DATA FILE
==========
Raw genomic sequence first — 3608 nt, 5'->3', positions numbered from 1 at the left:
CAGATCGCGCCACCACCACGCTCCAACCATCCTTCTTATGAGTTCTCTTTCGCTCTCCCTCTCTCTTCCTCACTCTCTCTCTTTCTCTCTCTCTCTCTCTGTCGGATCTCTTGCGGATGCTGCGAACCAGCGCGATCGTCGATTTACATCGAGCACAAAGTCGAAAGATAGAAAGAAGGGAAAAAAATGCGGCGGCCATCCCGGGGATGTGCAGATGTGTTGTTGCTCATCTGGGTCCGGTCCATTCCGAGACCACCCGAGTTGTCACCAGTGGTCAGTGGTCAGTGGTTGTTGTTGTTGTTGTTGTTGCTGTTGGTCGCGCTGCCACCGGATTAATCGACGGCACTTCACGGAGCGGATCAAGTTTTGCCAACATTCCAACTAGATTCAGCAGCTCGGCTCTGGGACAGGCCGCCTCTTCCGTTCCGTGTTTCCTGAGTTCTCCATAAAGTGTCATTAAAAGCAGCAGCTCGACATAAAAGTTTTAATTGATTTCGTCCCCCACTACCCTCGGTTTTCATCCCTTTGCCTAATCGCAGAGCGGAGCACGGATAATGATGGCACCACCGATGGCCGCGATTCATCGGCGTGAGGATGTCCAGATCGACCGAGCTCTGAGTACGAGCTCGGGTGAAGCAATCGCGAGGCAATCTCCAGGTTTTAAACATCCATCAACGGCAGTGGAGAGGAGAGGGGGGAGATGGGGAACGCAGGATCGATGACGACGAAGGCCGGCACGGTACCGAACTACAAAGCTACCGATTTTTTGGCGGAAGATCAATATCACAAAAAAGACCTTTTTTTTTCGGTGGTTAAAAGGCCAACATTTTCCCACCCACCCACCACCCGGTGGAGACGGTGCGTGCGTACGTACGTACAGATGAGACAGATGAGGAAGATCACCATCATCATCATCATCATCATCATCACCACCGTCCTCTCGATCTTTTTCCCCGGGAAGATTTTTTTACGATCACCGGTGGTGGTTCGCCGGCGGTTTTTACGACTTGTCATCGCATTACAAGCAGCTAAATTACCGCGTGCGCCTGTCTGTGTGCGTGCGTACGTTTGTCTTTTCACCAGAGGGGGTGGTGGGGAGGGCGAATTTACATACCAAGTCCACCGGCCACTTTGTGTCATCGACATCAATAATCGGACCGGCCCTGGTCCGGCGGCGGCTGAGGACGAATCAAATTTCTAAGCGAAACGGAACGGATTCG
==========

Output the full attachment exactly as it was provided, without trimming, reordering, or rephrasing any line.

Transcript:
Raw genomic sequence first — 3608 nt, 5'->3', positions numbered from 1 at the left:
CAGATCGCGCCACCACCACGCTCCAACCATCCTTCTTATGAGTTCTCTTTCGCTCTCCCTCTCTCTTCCTCACTCTCTCTCTTTCTCTCTCTCTCTCTCTGTCGGATCTCTTGCGGATGCTGCGAACCAGCGCGATCGTCGATTTACATCGAGCACAAAGTCGAAAGATAGAAAGAAGGGAAAAAAATGCGGCGGCCATCCCGGGGATGTGCAGATGTGTTGTTGCTCATCTGGGTCCGGTCCATTCCGAGACCACCCGAGTTGTCACCAGTGGTCAGTGGTCAGTGGTTGTTGTTGTTGTTGTTGTTGCTGTTGGTCGCGCTGCCACCGGATTAATCGACGGCACTTCACGGAGCGGATCAAGTTTTGCCAACATTCCAACTAGATTCAGCAGCTCGGCTCTGGGACAGGCCGCCTCTTCCGTTCCGTGTTTCCTGAGTTCTCCATAAAGTGTCATTAAAAGCAGCAGCTCGACATAAAAGTTTTAATTGATTTCGTCCCCCACTACCCTCGGTTTTCATCCCTTTGCCTAATCGCAGAGCGGAGCACGGATAATGATGGCACCACCGATGGCCGCGATTCATCGGCGTGAGGATGTCCAGATCGACCGAGCTCTGAGTACGAGCTCGGGTGAAGCAATCGCGAGGCAATCTCCAGGTTTTAAACATCCATCAACGGCAGTGGAGAGGAGAGGGGGGAGATGGGGAACGCAGGATCGATGACGACGAAGGCCGGCACGGTACCGAACTACAAAGCTACCGATTTTTTGGCGGAAGATCAATATCACAAAAAAGACCTTTTTTTTTCGGTGGTTAAAAGGCCAACATTTTCCCACCCACCCACCACCCGGTGGAGACGGTGCGTGCGTACGTACGTACAGATGAGACAGATGAGGAAGATCACCATCATCATCATCATCATCATCATCACCACCGTCCTCTCGATCTTTTTCCCCGGGAAGATTTTTTTACGATCACCGGTGGTGGTTCGCCGGCGGTTTTTACGACTTGTCATCGCATTACAAGCAGCTAAATTACCGCGTGCGCCTGTCTGTGTGCGTGCGTACGTTTGTCTTTTCACCAGAGGGGGTGGTGGGGAGGGCGAATTTACATACCAAGTCCACCGGCCACTTTGTGTCATCGACATCAATAATCGGACCGGCCCTGGTCCGGCGGCGGCTGAGGACGAATCAAATTTCTAAGCGAAACGGAACGGATTCG